4. The problem starts at the definition of the P90T. You can't answer the question of 'is the P90TM a max version of the P90T' before you get people to agree on what a P90T is. The vast majority of sticks I've seen sold as P90T are not marked as P90T. They are unmarked prostock that someone has determined is "P90T like". This leads to significant confusion. Also I've seen the Bauer P90T and the CCM P90T described as very different animals. The two prostock unmarked CCM (one Jetspeed, one Ribcore) P90T curves I have are both best described as this (my own take on it): - Very similar to a P92, with the exceptions being: - Less rocker (flatter) between the heel and mid section of the blade (P88 like in this regard). - Slightly more toe hook/kink than the P92. - Slightly lower lie. If the P92 is a 6 then the P90T I would call a 5.5. From everything I have read/seen so far, I believe that the P90TM is a Max height version of what I describe above. Again, I think the disagreement you'll get on this starts and ends with people having different definitions of what a P90T is (or isn't)! colins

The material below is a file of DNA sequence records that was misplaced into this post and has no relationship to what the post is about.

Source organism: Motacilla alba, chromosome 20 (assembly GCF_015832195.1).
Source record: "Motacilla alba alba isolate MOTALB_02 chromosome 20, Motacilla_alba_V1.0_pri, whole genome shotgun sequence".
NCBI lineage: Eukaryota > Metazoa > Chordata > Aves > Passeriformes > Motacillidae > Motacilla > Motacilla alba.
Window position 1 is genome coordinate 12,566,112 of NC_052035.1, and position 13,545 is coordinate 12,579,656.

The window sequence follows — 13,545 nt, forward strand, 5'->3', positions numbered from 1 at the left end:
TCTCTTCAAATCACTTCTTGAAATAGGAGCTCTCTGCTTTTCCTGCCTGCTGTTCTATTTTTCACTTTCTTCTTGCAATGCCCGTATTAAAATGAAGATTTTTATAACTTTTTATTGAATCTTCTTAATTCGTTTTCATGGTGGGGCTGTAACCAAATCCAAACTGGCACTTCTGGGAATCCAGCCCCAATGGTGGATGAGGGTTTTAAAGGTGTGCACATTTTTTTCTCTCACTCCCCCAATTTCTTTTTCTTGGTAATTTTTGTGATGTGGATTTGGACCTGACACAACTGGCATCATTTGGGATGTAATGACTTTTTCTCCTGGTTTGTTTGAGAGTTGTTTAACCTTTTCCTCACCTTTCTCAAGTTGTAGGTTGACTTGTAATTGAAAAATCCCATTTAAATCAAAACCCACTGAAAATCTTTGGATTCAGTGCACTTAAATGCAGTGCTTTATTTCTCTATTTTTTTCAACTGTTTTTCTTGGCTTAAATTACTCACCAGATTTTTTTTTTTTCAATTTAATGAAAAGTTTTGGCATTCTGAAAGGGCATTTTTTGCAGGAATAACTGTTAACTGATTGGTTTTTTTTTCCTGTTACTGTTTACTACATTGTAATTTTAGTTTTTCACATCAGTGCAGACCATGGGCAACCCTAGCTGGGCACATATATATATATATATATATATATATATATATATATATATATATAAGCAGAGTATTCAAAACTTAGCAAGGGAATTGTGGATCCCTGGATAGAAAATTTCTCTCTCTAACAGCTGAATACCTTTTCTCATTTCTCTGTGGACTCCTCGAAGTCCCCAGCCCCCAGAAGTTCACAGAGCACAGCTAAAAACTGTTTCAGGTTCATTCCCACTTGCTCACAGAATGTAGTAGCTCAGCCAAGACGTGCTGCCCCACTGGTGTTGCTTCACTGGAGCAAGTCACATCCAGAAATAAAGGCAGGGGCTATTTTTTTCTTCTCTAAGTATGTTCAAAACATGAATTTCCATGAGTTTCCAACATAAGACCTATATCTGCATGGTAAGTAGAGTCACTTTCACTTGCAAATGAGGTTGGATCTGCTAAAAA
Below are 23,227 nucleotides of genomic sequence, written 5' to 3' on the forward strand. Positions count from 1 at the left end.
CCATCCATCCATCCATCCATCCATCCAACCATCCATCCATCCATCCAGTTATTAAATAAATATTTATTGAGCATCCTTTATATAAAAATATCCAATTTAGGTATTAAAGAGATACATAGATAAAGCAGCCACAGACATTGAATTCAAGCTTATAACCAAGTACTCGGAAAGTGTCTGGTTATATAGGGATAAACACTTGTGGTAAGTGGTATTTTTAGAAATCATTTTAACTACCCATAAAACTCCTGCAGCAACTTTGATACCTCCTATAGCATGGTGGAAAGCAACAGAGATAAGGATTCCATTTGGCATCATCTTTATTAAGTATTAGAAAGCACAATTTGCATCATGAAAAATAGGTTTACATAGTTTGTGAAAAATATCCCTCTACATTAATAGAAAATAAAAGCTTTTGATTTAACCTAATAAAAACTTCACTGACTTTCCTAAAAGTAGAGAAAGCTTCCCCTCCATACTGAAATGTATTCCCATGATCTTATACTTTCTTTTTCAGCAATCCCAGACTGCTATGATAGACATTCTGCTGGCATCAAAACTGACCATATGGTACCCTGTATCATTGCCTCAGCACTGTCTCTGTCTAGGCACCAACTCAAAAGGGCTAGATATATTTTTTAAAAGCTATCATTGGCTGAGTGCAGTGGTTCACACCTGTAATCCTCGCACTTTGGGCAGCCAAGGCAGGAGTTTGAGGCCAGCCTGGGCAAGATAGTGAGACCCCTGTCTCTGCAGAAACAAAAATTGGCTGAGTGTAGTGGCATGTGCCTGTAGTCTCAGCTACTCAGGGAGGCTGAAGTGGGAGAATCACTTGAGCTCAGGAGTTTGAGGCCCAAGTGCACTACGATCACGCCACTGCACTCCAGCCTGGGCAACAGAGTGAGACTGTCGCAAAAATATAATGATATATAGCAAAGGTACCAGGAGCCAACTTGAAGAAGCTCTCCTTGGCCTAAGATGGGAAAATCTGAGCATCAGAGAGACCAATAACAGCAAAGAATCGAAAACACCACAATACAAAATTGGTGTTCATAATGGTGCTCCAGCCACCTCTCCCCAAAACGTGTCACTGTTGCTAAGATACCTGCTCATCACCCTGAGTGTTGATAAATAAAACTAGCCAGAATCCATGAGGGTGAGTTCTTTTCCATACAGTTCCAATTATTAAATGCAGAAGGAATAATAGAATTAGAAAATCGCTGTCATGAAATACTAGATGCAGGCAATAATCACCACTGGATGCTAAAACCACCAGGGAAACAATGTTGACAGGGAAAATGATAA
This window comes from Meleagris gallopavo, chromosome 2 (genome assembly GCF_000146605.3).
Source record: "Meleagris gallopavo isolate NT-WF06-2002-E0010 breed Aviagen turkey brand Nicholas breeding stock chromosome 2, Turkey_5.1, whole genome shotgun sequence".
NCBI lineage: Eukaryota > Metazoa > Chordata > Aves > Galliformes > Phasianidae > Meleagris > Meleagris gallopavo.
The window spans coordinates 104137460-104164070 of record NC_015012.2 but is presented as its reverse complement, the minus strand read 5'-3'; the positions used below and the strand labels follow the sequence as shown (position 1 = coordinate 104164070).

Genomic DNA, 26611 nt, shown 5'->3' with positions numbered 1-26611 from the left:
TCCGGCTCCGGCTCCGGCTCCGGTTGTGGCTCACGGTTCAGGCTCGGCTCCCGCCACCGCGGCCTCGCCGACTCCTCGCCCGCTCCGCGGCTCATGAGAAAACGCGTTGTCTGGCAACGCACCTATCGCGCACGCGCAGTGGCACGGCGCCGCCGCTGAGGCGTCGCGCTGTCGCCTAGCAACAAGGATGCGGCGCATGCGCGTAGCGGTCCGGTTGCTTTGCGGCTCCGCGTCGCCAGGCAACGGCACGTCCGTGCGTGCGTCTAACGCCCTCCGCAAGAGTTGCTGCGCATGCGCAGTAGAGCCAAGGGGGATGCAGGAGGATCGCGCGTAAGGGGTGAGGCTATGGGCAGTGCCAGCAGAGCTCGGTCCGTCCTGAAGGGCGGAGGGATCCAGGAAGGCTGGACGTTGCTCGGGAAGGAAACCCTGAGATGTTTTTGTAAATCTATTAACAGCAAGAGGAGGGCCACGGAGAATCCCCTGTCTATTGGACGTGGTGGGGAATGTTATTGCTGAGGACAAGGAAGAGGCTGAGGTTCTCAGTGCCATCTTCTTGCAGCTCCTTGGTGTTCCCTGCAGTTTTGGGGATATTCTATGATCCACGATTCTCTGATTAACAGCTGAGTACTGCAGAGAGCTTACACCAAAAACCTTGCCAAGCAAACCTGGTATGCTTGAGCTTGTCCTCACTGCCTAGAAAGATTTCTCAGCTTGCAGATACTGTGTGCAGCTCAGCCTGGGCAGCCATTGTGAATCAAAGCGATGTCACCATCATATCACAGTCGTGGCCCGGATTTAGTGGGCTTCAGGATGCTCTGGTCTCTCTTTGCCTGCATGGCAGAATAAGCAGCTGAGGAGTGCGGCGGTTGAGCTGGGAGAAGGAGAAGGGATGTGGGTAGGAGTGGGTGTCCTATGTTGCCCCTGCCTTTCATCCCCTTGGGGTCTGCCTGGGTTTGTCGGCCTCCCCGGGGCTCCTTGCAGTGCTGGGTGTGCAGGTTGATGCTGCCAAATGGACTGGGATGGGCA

5. Yeah but the size of the market for folks willing to swap holders to access your steel is hundreds of times smaller than the size of the market of folks willing to use your steel on their factory CCM or Bauer skates.
  6. So buy Tydan if you want to help keep the skate steel market an open one, so skate manufacturers can't sue competitors out of existence due to the shape of the steel.
  7. When everyone gets back to the rinks I imagine it'll have a direct impact on the volume of discussion here. Personally, I've been looking more at inline and ABS blade info lately, strictly due to circumstances. Focus is on off ice training/practice opportunities and that doesn't need much in terms of the usual on ice equipment. I'm using my Sparx beer koozies daily, but my sharpener not so much